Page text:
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Airdrop to animals as spring snow blights Britain
by Staff Writers
London (AFP) March 26, 2013

Britain's military airdropped fodder to farms cut off by freak spring snow as concerns grew Tuesday for livestock animals feared buried under giant snowdrifts.

A Royal Air Force (RAF) helicopter shipped feed bales to animals on remote farms in Northern Ireland, where estimates suggest up to 10,000 animals may have been buried beneath snowdrifts 20 feet (six metres) high, at the height of the lambing season.

And in Scotland, 2,700 homes were still without electricity for a fifth straight day following Friday's unseasonal snowfall that brought down power lines.

British media have dubbed the month "Miserable March" and bookmakers used to taking bets on a White Christmas are now offering odds on a White Easter.

An RAF Chinook was used to reach farms cut off by the huge snowdrifts in Northern Ireland, airlifting fodder to the Glens of Antrim by the north coast.

Some farmers have been out digging their sheep free from the snowdrifts.

Medication and food have already been delivered by helicopter to people left snowbound in the province.

In southwest Scotland, around 1,000 homes on the Isle of Arran and 1,700 in neighbouring Argyll were still without power Tuesday.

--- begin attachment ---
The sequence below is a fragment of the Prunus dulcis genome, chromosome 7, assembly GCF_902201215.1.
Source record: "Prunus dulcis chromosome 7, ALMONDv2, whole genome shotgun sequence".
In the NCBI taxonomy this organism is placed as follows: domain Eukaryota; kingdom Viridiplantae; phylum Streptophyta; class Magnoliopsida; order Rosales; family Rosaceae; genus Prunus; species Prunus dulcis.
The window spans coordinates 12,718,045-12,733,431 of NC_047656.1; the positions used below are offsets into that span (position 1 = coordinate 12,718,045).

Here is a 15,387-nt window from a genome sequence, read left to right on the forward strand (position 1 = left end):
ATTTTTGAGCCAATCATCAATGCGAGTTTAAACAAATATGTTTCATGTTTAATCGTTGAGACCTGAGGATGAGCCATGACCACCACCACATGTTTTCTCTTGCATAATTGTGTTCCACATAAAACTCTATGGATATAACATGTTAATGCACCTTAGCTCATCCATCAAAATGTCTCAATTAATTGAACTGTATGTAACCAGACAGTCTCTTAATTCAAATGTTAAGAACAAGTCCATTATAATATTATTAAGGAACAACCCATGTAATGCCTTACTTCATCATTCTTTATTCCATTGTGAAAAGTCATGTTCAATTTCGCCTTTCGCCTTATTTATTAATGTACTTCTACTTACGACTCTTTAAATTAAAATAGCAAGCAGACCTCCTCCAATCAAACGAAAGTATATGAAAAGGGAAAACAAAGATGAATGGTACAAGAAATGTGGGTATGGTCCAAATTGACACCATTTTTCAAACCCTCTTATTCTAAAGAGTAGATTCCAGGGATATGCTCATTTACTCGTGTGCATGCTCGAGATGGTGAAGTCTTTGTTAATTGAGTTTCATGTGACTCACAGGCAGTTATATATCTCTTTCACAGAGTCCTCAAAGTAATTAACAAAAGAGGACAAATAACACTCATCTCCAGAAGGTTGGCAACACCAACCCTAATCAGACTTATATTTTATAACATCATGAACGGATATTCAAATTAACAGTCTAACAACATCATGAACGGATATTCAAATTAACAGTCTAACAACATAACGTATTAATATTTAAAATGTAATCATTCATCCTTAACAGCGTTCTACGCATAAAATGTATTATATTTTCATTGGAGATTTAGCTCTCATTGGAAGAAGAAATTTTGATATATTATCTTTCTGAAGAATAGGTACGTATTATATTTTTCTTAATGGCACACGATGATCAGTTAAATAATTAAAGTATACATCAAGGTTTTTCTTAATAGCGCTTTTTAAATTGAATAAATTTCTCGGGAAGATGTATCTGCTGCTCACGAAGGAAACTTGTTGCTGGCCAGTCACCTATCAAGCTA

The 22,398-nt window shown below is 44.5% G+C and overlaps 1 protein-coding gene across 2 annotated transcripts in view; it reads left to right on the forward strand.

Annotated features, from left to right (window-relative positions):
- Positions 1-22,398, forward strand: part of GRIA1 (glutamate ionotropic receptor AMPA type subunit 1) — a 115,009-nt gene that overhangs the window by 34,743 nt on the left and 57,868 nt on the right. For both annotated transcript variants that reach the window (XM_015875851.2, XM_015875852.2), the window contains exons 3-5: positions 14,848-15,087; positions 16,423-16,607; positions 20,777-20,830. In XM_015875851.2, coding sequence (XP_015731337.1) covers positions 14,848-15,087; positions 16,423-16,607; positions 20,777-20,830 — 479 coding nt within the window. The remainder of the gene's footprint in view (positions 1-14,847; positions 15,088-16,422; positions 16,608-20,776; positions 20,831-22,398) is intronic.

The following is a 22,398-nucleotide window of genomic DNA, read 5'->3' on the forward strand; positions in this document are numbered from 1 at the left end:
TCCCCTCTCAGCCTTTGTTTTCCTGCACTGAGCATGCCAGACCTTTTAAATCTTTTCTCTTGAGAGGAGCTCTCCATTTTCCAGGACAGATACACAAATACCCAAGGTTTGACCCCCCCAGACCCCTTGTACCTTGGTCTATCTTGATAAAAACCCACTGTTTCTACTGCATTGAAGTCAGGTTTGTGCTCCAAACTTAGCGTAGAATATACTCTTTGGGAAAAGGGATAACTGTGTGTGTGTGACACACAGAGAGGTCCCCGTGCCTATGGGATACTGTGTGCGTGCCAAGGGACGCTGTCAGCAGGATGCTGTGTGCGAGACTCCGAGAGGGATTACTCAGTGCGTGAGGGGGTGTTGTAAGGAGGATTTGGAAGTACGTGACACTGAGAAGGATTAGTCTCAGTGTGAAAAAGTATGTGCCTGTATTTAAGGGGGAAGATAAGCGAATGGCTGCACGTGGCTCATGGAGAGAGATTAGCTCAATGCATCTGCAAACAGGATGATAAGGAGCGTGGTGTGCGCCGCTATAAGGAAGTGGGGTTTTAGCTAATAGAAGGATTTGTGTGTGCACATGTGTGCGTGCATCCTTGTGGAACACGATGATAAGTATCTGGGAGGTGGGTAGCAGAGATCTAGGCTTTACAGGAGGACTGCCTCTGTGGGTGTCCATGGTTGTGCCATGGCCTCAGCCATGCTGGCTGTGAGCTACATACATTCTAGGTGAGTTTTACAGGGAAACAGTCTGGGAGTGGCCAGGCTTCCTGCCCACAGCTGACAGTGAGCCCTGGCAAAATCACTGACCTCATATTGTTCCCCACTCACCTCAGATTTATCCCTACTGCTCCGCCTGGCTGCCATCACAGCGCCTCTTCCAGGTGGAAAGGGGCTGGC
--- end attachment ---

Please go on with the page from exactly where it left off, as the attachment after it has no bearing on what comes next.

Following a "resilience" meeting of the Scottish government, its Transport Minister Keith Brown said some rural communities could be without power until the end of Thursday.

Scottish and Southern Energy said damage to the power networks had been among the worst seen in 30 years, with the weight of snow and ice pulling transmission lines down.

Consumer groups warned that energy bills could rise again as a result of the freezing weather.

Temperatures did not get above 1.3 degrees Celsius (34 degrees Fahrenheit) in London on Tuesday.

Ladbrokes has suspended betting on this year being the coldest Easter on record in Britain, while William Hill were offering 2-1 that snow would fall on Buckingham Palace in London on Easter Sunday.

Gareth Wyn Jones, who has a farm in Llanfairfechan on the north Wales coast, said he had found some newborn lambs "frozen to the ground".

"The sheep are heavily pregnant and weak at this time of the year because we have had such a poor winter," he said.

"With the massive snowfall and winds, it's just been horrendous.

"The sheep are trapped under the drifts, some of which are 15 feet (4.6 metres) in some places. We've dug 70 out in the last three days.

"Some lambs have been born frozen to the ground. It's heartbreaking."

The Met Office national weather service said there was a "100 percent probability of severe cold weather and icy conditions" until Friday in parts of England.

"This weather could increase the health risks to vulnerable patients and disrupt the delivery of services," it said.

"Bitterly cold easterly winds will persist this week, bringing snow showers to northeast England and light snow flurries across other areas of England."


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